Spring is nature’s way of saying: “Let’s party!” – Robin Williams (1951-2014)
Friday, 20 March 2020 marks the start of spring in the Northern Hemisphere (vernal equinox) and autumn in the Southern Hemisphere – the earliest that the equinox has occurred in 124 years.
According to the astronomy reference book “Astronomical Table of the Sun, Moon and Planets” (Willmann-Bell, 2016), the exact moment of the equinox will occur at 03.49 GMT on 20 March. This is when the Earth reaches the point in its orbit where its axis is not tilted towards or away from the Sun. Thus, the Sun will be directly over a specific point on the Earth’s equator moving northwards.
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The Sun is above the horizon for half of the day and below it for the other half. However, the Earth’s atmosphere bends the rays of sunlight around the Earth’s curvature when the Sun lies close to the horizon (refraction).
Because of this bending of the Sun’s rays, the disc of the Sun is always seen slightly higher above the horizon than it really is. In fact, when you see the Sun appearing to sit on the horizon, what you are looking at is an optical illusion; the Sun at that moment is actually below the horizon.
Solar-based solutions are very appealing because of their unique versatility and ability to provide direct renewable electricity to homes, public buildings, farms, businesses, carports and charging stations.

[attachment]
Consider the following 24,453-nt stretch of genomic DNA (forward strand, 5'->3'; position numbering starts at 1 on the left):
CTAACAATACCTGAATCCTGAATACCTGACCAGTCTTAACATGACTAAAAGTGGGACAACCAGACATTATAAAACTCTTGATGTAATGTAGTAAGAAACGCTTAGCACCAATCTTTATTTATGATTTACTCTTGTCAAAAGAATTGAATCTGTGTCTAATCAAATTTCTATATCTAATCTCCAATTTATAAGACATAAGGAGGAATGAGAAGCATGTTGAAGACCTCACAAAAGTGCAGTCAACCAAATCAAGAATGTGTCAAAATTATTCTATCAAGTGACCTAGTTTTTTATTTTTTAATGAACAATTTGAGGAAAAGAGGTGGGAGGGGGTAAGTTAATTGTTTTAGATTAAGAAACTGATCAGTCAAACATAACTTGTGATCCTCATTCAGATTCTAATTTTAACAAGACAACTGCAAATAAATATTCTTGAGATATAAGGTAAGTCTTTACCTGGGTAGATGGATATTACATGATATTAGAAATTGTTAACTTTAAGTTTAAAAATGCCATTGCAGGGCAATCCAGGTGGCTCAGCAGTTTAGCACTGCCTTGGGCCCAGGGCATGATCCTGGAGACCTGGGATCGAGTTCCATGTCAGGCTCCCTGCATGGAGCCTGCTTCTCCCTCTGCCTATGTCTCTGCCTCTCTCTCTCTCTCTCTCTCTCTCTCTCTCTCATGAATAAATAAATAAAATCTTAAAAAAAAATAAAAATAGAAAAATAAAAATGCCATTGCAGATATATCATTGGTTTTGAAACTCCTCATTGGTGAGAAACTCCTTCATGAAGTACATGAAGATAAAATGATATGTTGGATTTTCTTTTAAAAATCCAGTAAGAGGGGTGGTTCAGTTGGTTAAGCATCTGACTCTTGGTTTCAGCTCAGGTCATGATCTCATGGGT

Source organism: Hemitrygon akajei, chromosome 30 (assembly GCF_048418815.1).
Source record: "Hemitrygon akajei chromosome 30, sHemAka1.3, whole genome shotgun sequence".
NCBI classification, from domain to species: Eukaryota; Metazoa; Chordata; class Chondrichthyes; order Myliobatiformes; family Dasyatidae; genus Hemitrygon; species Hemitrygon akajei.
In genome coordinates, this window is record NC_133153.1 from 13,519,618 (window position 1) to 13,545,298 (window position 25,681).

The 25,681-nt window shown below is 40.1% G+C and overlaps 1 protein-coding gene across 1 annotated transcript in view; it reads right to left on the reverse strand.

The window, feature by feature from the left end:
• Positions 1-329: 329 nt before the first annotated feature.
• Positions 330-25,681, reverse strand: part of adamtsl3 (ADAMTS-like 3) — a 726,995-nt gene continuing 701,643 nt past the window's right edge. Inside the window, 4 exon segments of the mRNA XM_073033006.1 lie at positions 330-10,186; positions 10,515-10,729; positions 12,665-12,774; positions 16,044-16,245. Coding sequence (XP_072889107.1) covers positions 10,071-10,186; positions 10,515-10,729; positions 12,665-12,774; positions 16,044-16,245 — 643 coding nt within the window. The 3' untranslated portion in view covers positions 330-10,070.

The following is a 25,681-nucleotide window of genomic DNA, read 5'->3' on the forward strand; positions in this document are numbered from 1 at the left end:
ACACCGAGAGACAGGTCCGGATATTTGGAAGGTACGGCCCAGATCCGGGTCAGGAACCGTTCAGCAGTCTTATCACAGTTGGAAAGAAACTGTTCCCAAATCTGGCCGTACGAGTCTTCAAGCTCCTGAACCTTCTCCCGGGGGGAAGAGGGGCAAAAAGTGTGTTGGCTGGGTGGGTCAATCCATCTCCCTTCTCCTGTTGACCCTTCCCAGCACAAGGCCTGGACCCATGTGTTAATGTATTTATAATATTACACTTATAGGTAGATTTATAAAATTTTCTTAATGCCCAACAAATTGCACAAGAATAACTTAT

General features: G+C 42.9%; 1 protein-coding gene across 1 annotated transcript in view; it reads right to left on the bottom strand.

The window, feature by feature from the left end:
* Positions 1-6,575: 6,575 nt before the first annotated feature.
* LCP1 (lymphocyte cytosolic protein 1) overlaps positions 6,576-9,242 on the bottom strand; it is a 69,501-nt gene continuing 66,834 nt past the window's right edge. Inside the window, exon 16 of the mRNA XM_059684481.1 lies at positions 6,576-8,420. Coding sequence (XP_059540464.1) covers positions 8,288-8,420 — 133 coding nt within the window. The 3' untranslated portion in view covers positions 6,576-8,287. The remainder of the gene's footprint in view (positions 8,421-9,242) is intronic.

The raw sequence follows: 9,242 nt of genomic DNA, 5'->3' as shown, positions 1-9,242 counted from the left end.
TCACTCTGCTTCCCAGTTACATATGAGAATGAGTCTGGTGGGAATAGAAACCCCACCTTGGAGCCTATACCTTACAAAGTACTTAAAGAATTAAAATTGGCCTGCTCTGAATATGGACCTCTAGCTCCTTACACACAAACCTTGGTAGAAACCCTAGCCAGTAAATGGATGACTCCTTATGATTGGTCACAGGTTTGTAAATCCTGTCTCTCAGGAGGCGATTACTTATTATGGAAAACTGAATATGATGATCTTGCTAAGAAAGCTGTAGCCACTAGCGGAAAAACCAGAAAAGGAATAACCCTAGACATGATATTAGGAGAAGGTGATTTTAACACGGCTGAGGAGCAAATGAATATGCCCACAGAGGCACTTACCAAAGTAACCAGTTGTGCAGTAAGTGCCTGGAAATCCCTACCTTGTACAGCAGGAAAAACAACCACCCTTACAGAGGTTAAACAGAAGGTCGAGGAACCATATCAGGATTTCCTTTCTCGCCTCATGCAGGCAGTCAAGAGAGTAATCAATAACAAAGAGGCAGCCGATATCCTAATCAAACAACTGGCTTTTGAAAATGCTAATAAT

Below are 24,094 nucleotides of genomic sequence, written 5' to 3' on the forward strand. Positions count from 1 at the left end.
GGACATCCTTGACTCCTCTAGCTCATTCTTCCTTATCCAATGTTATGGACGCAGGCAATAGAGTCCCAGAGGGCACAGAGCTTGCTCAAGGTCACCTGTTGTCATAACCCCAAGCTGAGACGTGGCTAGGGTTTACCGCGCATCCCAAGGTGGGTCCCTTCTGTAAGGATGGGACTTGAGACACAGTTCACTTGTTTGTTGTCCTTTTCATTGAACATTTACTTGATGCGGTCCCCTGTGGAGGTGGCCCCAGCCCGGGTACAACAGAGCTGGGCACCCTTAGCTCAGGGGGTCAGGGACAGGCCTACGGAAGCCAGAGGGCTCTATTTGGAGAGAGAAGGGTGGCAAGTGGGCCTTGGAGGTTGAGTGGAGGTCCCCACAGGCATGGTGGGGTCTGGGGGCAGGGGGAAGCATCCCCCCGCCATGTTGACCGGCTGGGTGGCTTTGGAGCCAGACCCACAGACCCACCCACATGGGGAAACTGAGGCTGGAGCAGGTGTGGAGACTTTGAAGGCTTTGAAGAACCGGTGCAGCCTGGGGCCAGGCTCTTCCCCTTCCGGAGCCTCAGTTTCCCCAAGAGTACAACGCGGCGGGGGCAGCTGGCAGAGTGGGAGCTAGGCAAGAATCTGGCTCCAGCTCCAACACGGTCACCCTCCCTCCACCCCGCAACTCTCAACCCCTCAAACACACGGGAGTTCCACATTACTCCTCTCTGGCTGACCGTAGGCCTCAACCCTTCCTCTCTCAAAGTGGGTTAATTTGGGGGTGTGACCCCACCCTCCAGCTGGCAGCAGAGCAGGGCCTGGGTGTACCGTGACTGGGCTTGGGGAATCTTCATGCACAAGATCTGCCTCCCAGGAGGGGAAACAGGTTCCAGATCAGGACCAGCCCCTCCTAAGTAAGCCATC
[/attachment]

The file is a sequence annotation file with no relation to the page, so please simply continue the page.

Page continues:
Solar power is often cheaper than any other power generation source today, and its attractiveness is only increasing as the cost reduction curve continues at a much faster pace than for any other technology.
For the solar industry in the Northern Hemisphere, the spring equinox marks the beginning of the season of increased yield.
The amount of irradiation is key. Ambient temperature is not a major factor.
According to folklore, on the equinox you can stand a raw egg on its end. This egg folklore became popular in 1945 following a LIFE article about this spring myth.
According to John Millis, Assistant Professor of Physics and Astronomy, Anderson University (Indiana, US), “The origins of this myth are attributed to stories that the ancient Chinese would create displays of eggs standing on end during the first day of spring.”
“The ancient Chinese celebrated the first day of spring about six weeks earlier than the equinox.” So it’s not just on the equinox itself.
As with most folklore, it may only be partly true. Perhaps the equinox has nothing to do with it. But folklore or not, this egg trick sounds like fun to us. Try this yourself and let us know what happens.
Tip: you’ll probably have better luck balancing a dragon’s egg on a rough surface or an egg that has a bumpy end.